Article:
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Saturday, December 12, 2009

Litigants: Show up...or Shut Up!

The courts give litigants much latitude to assert their procedural due process rights.   (This is a principle for which I am thankful I had Owen Fiss as a professor many years ago at Yale.)   But litigants should be willing, and available, to show up in court for their cases.

I have had the recent experience of suing some professional deadbeats -- lawyers, in fact -- who have pulled every trick short of fleeing the country in order to avoid their day of reckoning.  After many delays, I obtained a judgment against these people.   But that hasn't stopped them.   Now they have submitted a pleading -- if you can call the pathetic sheaf of looseleaf papers they mailed me that -- but waived their right to appear in court to argue on their behalf.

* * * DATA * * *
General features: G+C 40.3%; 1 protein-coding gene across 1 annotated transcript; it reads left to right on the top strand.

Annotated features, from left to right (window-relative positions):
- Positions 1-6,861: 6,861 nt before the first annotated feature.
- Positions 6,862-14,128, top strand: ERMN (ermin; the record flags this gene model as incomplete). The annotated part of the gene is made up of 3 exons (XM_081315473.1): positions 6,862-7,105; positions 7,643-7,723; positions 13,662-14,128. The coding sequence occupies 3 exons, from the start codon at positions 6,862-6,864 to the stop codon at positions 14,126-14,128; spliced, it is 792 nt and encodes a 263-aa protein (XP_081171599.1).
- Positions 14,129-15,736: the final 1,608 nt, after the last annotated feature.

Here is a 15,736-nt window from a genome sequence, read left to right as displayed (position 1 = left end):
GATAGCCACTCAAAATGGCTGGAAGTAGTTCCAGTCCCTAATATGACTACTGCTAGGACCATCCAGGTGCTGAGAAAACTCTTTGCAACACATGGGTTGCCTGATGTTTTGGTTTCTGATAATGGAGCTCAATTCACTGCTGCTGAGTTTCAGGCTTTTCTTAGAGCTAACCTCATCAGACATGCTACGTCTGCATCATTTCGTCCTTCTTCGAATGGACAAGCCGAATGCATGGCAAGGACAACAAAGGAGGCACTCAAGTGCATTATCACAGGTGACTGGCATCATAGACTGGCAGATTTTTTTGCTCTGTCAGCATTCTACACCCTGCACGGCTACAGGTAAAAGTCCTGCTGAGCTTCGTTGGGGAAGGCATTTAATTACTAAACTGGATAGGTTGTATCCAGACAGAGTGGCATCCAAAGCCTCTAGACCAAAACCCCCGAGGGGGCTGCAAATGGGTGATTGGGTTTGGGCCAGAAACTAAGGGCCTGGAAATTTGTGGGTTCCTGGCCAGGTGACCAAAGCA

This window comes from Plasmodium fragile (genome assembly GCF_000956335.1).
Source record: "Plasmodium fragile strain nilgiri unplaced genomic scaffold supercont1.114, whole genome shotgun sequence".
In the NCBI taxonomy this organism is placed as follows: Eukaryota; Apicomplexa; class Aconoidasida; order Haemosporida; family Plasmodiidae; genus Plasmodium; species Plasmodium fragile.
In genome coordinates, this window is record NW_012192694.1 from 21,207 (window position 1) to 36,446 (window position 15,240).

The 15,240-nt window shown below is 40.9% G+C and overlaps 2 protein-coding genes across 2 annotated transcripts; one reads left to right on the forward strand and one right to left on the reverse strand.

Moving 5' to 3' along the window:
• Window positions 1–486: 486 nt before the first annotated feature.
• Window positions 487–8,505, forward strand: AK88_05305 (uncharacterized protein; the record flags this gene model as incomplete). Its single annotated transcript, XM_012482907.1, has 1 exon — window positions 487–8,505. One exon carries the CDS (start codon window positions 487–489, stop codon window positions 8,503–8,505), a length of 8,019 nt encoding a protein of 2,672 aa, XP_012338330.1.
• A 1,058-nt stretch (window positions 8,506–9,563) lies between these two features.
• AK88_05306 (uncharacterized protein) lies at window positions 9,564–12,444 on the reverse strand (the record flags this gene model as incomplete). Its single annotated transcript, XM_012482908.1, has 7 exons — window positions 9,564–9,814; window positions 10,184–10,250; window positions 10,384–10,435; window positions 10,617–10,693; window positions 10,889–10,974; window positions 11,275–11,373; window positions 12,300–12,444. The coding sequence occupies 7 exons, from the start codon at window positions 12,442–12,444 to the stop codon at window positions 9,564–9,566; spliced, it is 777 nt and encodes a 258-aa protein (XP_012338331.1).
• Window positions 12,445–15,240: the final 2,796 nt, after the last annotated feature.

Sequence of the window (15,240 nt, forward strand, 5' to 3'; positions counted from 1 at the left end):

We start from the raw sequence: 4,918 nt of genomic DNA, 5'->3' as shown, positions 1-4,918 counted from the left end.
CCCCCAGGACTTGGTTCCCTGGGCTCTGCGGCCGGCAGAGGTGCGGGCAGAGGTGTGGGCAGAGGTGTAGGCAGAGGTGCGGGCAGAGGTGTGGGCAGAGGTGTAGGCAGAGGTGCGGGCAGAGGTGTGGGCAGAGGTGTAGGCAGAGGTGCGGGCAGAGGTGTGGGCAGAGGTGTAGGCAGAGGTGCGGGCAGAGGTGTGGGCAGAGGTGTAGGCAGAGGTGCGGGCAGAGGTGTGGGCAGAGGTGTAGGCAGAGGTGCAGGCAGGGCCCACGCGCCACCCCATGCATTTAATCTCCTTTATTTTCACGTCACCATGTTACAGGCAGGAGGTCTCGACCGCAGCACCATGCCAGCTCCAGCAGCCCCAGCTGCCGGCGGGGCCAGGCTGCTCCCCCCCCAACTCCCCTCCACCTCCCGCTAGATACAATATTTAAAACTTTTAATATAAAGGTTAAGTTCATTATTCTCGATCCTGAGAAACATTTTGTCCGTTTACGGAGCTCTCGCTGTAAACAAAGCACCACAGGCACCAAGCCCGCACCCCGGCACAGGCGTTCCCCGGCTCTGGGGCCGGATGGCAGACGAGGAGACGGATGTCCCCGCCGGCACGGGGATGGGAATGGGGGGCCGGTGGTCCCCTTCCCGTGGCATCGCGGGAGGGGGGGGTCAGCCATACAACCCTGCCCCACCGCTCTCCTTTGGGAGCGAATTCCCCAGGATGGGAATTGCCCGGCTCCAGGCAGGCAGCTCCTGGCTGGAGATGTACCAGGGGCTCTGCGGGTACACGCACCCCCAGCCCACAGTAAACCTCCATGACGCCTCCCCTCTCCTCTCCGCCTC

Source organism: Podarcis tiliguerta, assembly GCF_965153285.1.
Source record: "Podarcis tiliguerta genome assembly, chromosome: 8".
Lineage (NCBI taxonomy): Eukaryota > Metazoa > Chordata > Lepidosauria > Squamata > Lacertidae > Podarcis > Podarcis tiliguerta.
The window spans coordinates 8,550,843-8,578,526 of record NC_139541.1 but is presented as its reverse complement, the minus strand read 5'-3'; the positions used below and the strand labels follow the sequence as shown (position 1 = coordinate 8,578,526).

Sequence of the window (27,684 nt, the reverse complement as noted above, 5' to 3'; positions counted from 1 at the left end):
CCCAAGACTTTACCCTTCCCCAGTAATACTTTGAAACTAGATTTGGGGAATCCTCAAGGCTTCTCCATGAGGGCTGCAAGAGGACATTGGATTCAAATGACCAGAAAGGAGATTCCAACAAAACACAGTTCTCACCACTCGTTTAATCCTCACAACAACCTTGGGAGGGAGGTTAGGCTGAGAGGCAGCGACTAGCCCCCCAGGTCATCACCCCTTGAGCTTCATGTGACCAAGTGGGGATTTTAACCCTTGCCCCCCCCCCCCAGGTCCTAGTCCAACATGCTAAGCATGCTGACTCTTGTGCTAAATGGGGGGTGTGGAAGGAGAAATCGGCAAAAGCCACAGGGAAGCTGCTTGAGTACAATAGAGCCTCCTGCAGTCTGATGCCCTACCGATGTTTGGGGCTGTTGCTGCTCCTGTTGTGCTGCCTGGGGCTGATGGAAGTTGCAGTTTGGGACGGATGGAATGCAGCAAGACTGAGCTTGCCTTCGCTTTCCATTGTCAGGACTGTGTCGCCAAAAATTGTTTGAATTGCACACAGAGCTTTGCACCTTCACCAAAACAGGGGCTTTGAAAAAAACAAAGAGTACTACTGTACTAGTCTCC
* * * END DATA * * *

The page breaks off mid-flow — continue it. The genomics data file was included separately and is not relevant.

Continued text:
Due process is meant to protect people's rights.   It is despicable when due process rights are abused so some people can just delay their day of reckoning.  

Fortunately, the courts often allow for sanctions and other relief, such as post-judgment interest.   The scoundrels sometimes win...but many times they do not.  

The lesson:   Be persistent. 

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